Many pet owners will tell you that their animal friends exhibit behavior that reminds them of things that only people are supposed to do. Ask any dog owner, and they may tell you their dog can “smile,” while owners of parakeets and other birds will tell you similar things about the ways their avian accomplices interact with them.
Such questions bring to mind questions about our concept of culture and what it is, and more importantly, whether humans are the only animals that engage in such behaviors. In an unrelated post here at Mysterious Universe, I recently touched on the question, in relation to the differences between humans and animals. “Eventually,” I wrote, “one must ask at what point, precisely, the imaginary line between ‘human’ and ‘beast’ can actually be drawn?”
This brings us to a fascinating story that was recently featured in the New York Post which raised similar questions in sharing the story of Julie, a 15-year-old chimpanzee and one of 15 in a sanctuary in Zambia who, in 2007, began a unique fashion trend among her primate peers: she took a fancy for plucking long, stiff blades of grass that she would wear behind one ear, much as a person might rest a pencil there between periods of use.
Shortly afterward, Julie’s son picked up on the trend and started wearing a blade of grass behind his ear as well. It wasn’t long before eight more chimpanzees that lived alongside Julie in the sanctuary were doing the same thing.
“When Julie died in 2012,” writes Mary Huhn, “her local gang kept wearing the single-blade accessory, and the style eventually spread to fashion-forward chimps in two nearby populations.”
Julie’s story isn’t the first of its kind. Many are familiar with videos like the one below, in which parrots have been observed shredding strips of paper and tucking them between their tailfeathers, in an apparent effort to augment the appearance of their natural plumage (although this isn’t necessarily a behavior being “shared” between members of this parrot species, it is a commonly observed behavior, and one similar to Julie the Chimp’s use of the blade of grass behind one ear):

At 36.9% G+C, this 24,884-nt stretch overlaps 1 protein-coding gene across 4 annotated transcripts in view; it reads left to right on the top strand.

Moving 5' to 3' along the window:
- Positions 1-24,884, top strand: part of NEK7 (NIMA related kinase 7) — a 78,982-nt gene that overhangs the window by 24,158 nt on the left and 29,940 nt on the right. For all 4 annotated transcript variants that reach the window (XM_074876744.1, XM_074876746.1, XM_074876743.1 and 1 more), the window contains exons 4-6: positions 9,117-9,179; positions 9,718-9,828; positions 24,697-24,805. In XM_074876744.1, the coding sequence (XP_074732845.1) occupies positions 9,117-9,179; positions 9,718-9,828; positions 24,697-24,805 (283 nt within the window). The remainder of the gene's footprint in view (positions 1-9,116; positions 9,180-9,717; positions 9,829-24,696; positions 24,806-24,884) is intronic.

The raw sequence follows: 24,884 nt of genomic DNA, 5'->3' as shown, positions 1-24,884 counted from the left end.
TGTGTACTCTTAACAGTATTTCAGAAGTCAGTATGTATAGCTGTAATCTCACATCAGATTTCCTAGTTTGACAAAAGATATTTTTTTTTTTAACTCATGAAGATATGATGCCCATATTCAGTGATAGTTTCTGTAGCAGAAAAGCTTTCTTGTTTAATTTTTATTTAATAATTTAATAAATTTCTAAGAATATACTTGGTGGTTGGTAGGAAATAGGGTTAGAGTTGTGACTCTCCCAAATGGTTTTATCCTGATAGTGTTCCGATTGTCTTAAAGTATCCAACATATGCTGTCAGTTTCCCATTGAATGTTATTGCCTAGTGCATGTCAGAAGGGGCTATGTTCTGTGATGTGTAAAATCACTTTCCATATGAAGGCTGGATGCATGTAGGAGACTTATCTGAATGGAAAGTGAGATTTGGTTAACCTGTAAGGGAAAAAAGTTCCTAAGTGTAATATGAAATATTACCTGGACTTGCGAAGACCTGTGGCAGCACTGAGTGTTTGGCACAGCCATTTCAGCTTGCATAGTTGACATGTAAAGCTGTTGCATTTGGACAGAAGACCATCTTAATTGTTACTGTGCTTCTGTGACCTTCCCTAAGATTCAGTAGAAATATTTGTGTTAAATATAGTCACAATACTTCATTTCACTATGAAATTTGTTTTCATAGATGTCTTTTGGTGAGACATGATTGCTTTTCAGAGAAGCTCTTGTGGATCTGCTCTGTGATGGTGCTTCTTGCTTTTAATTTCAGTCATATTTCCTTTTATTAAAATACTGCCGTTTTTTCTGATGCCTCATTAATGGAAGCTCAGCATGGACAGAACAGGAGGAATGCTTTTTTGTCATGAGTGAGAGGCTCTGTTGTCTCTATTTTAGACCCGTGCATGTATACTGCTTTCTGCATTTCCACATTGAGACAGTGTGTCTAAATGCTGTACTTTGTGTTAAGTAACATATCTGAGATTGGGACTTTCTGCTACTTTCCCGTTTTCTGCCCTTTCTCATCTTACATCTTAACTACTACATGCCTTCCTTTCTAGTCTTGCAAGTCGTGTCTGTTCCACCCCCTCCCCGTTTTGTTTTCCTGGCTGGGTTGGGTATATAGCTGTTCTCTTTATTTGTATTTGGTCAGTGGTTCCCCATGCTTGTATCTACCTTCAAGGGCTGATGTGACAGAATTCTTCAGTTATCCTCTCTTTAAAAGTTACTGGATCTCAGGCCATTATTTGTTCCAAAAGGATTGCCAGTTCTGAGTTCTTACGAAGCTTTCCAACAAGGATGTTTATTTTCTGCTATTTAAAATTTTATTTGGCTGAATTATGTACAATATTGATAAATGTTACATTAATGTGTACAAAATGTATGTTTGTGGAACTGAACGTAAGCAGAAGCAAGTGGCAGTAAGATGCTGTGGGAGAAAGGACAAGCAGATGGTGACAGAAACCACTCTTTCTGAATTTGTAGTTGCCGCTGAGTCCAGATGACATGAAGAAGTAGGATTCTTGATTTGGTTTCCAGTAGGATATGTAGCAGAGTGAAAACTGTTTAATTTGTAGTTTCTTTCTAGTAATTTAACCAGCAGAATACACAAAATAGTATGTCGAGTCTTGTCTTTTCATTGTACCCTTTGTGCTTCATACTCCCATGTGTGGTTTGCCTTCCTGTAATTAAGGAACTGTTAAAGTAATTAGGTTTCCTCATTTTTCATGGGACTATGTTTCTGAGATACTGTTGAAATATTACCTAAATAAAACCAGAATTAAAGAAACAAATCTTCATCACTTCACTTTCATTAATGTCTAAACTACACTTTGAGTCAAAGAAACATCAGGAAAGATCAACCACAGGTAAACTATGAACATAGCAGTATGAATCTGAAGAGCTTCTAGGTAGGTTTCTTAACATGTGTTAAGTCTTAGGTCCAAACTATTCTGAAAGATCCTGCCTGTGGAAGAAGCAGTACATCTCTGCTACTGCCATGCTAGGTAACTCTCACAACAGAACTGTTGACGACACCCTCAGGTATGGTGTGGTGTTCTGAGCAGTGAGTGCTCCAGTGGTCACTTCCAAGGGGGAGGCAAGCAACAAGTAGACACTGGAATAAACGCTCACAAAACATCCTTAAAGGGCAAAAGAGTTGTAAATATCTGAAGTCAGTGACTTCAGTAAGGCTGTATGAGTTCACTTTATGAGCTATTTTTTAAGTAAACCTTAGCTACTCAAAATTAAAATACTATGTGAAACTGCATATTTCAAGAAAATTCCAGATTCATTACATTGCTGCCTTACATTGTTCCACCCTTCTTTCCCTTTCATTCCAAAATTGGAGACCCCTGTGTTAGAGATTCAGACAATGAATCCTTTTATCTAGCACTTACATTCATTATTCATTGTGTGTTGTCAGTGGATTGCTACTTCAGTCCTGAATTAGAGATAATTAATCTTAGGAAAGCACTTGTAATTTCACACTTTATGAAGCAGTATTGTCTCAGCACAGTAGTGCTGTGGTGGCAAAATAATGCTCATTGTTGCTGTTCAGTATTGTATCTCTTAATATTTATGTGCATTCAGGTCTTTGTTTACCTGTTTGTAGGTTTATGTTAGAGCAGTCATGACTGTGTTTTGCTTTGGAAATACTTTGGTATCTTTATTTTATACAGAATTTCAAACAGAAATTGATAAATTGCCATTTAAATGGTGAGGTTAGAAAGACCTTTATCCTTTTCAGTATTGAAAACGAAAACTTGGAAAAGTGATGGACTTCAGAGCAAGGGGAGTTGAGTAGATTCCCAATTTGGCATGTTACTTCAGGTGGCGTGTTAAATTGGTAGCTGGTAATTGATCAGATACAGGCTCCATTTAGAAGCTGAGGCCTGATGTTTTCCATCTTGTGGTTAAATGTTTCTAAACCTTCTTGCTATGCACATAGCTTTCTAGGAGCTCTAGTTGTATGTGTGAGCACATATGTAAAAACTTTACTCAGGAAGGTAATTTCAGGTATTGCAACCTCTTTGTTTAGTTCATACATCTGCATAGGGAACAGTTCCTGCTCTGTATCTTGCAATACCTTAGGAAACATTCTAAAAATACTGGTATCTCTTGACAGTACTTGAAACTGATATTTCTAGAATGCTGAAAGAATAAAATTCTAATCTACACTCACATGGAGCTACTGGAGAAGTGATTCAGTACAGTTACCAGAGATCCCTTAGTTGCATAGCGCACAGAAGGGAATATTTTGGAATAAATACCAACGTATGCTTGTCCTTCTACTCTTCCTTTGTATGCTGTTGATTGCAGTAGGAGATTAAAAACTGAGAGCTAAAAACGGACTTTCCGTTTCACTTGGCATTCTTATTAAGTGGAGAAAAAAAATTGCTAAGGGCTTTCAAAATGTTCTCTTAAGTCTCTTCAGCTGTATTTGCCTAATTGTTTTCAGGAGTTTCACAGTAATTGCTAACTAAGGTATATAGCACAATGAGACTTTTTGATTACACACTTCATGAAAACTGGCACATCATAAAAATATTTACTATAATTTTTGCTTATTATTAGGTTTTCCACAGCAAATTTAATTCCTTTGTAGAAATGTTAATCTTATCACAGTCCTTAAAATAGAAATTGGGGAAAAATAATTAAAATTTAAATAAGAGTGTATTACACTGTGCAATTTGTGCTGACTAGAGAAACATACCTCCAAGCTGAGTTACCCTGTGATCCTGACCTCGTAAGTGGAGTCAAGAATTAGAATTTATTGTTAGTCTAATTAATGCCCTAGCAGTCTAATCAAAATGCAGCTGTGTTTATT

Other examples of such behavior have become more prevalent over the last few years. In 2013, a pair of scientific papers argued that similar “trending” behaviors have been observed in other primate species, as well as certain cetaceans.
In humans, once a new fad arises, everyone starts doing it,” wrote Michael Balter for Science. “Two international teams led by researchers at the University of St. Andrews in the United Kingdom report new evidence for the strength of cultural conformity in two very different species suspected to exhibit cultural behavior: vervet monkeys and humpback whales.”
In the case of the vervet monkeys, the experiment involved feeding the creatures corn of two artificially colored varieties, one blue, the other pink. Apart from this superficial distinction, the blue corn was also soaked in aloe to give it a bitter taste, which naturally led to the vervet monkeys avoiding it. However, later when the offspring of this first group of monkeys had been born, researchers stopped flavoring the blue corn; despite both varieties tasting the same, the adult monkeys continued to prefer the pink corn, a preference which their young appeared to adopt as well.
The simultaneous study with whales observed a technique the animals use known as “lobtail” feeding, where the creatures employ their powerful tails to smack the surface of the water. It was believed that this technique not only may be useful in “herding” certain kinds of ocean fish the whales preferred but that its use was actually spreading among humpback whales that “created” it.
“Over the years, lobtail feeding had spread to 37% of the population,” Balter wrote for Science, “and up to 87% of the whales that adopted the technique appeared to have done so by being in close association with another whale that was already clued in to the method.”
Such studies over the years have led to a broader awareness of animals that engage in such behavior, including the foundation of organizations like Culture & Animals Foundation (CAF), a group aimed at promoting and funding art that helps deepen public awareness of connections between humans and animals.
According to the Foundation’s website, the CAF “provides annual grants to scholars and artists using their intellect, creativity, and compassion to build a deeper understanding of human–animal relationships and a greater respect for animal rights.” The group also hosts annual meetings and lectures, held at North Carolina State University in Chapell Hill, North Carolina.
Many of these kinds of behaviors–ranging from animals that “mimic” things that humans do, to wild species that appear to share certain learned behaviors–are constantly expanding our understanding of nature and the animal kingdom. As we learn more about the thinking and behavior of non-human species, we also begin to see how we, as humans, can better relate to them. In the bigger picture, this also causes us to question what it actually means to be human, which is at times offers a frightening critique of our accepted reality; but also helps us to solidify our role in the broader game of life… which, in its own way, is strange, cosmic, and even beautiful.